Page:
environments for workers than conventional buildings. Two measures of productivity were used: sick days and the self-reported productivity percentage after moving to a new building. The authors noted that the survey and its results were preliminary.

The survey was conducted in 154 buildings that contained more than 2,000 tenants. Some 534 tenant responses were collected from buildings located across the United States. Miller et al. found that 55 percent of the respondents agreed or strongly agreed that employees in green buildings were more productive, while 45 percent suggested no change (p. 81). They also found that 45 percent of the respondents agreed that workers were taking fewer sick days than before moving to a green building, while 45 percent found it was the same as before and 10 percent reported more sick days (all in ENERGY STAR®-labeled buildings).

Miller et al. also calculated the economic impacts of those tenants who claimed an increase in productivity. Economic impacts were “based on salaries that approach the cost of rent using a very conservative square foot per worker assumption” (p. 81).

A Comparison of the Performance of Sustainable Buildings with Conventional Buildings from the Point of View of the Users

G. Baird, A. Leaman, and J. Thompson. Architectural Science Review 55(2): 135-144. 2012.

Baird et al. sought to determine whether users perceived sustainable buildings to perform differently from conventionally designed buildings. The questionnaire used was the standard two-page questionnaire developed by the Buildings in Use (BIU) study for office buildings. The questionnaire included 45 questions grouped into several categories, including environmental (temperature, noise/acoustics, lighting) and overall satisfaction (design, needs, comfort overall, productivity, and health). The questions typically asked occupants to rate a factor on a scale of 1 to 7, with 1 being unsatisfactory and 7 being ideal.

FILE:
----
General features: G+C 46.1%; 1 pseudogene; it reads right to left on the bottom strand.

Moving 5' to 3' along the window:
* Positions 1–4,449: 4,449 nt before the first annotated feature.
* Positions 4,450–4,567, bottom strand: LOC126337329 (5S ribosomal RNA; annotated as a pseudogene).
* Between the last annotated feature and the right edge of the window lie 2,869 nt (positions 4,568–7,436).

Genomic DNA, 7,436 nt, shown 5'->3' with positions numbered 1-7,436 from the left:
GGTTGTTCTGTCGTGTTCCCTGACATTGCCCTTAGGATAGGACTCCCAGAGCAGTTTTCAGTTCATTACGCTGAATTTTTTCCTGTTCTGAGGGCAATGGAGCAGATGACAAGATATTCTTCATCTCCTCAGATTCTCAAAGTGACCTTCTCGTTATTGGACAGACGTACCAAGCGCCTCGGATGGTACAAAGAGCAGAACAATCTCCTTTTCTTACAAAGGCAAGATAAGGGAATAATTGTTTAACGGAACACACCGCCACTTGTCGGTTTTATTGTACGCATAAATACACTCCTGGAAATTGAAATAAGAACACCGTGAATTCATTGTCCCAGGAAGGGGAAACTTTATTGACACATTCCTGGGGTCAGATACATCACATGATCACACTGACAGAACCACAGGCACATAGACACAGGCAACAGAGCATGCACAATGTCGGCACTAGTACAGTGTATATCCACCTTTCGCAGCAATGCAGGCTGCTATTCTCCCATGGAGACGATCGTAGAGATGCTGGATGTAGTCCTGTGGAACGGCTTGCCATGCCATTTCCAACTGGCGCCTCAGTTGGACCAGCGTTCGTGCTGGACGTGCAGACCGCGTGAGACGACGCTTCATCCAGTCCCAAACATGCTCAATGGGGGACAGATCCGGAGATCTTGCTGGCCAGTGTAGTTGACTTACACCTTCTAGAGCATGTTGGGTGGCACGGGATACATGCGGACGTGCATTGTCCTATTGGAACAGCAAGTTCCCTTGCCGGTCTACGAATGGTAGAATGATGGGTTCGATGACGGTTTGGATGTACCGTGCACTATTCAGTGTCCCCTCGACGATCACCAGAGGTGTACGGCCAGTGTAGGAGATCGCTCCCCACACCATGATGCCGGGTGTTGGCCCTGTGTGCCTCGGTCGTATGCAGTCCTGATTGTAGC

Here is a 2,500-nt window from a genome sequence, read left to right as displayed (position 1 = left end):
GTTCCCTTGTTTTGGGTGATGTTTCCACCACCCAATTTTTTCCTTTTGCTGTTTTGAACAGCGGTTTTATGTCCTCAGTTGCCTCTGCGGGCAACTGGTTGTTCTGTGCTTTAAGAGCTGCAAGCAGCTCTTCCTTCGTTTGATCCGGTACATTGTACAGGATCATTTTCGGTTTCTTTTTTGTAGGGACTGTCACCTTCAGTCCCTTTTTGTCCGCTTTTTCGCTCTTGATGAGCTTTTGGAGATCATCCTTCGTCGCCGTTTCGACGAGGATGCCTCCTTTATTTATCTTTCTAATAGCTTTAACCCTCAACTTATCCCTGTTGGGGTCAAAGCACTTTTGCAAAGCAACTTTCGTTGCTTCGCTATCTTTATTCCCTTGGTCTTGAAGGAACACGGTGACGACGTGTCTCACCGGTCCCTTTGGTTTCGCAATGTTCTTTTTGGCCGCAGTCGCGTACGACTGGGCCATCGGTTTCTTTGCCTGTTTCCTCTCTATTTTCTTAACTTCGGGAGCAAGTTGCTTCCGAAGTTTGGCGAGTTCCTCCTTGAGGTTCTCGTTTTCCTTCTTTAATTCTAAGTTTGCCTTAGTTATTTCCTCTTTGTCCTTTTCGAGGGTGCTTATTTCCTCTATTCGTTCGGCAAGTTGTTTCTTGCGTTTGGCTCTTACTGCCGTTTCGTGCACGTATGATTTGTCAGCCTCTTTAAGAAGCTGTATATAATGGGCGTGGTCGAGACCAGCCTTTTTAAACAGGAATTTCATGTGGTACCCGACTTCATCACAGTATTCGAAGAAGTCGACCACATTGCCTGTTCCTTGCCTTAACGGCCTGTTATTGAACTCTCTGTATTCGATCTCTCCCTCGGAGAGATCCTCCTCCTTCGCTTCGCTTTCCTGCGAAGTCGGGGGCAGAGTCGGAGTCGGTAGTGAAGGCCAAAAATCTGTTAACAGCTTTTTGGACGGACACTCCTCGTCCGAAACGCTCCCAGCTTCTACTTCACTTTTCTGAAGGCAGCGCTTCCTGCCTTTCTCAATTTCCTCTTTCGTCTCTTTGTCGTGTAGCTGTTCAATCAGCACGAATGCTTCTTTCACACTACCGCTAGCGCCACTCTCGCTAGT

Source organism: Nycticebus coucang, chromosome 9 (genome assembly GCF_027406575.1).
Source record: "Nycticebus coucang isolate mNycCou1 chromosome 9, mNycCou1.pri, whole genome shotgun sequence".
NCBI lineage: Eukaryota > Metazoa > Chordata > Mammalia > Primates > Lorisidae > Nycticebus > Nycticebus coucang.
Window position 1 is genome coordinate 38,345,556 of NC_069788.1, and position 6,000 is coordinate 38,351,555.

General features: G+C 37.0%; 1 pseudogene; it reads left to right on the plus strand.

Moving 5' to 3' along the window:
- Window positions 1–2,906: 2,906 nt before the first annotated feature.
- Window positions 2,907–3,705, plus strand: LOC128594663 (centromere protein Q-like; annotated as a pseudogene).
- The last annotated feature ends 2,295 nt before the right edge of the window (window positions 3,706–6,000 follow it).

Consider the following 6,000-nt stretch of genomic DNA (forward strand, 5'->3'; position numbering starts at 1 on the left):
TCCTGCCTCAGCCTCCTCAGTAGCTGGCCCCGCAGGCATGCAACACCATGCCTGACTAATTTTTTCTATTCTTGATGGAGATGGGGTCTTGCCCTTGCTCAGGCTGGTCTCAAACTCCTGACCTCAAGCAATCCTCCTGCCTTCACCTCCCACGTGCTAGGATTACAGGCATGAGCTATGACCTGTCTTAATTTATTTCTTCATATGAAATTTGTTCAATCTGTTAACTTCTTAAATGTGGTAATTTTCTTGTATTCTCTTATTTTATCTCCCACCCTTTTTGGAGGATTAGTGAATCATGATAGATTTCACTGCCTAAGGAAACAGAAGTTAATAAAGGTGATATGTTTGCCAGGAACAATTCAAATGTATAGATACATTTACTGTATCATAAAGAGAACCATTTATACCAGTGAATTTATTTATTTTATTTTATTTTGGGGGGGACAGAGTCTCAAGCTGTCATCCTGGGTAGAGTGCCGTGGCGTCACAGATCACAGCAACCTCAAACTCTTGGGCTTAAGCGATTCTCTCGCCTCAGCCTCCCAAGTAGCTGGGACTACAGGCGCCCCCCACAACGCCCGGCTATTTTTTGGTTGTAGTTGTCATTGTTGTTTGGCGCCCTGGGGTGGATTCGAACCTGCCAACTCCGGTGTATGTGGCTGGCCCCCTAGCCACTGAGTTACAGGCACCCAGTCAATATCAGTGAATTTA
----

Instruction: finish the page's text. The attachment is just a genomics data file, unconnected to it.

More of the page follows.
The set of sustainably designed buildings included 31 commercial and institutional buildings located in 11 different countries. All of the buildings were either recipients of national awards for sustainable design or highly rated in terms of their country’s building sustainability rating tool(s) or had pioneered some aspect of green architecture. The buildings ranged in size from 1,000 to 20,000 square meters and were occupied by 15 to 350 staff. Fifteen of the buildings were predominantly office use, 10 were academic teaching buildings, 4 housed laboratories or research organizations, and 2 contained a combination of light industrial and administrative functions. Surveys were gathered from 2,035 staff members.

The comparison set consisted of 109 conventional buildings selected from the BIU database that had been surveyed during a similar time period as the sustainable buildings. Included were buildings occupied by 15 to 1,100 occupants and office, light industrial, visitor center, and academic activities. The independent t-test was used to determine whether differences between the mean values for the various aspects were statistically significant. Among the authors’ findings were the following:

  • “In the case of the four environmental subcategories, the scores were not universally more favourable [sic] for the sustainable building set” (p. 140).
  • An overall improvement in temperature and air quality was statistically significant. The sustainable buildings were perceived to be colder on average in winter but much the same (still on the hot side) in summer, whereas their air was perceived to be both fresher and less smelly year round (p. 140).
  • Users also perceived a considerable improvement in lighting in the sustainable buildings in comparison to the conventional buildings that was statistically significant (p. 140).

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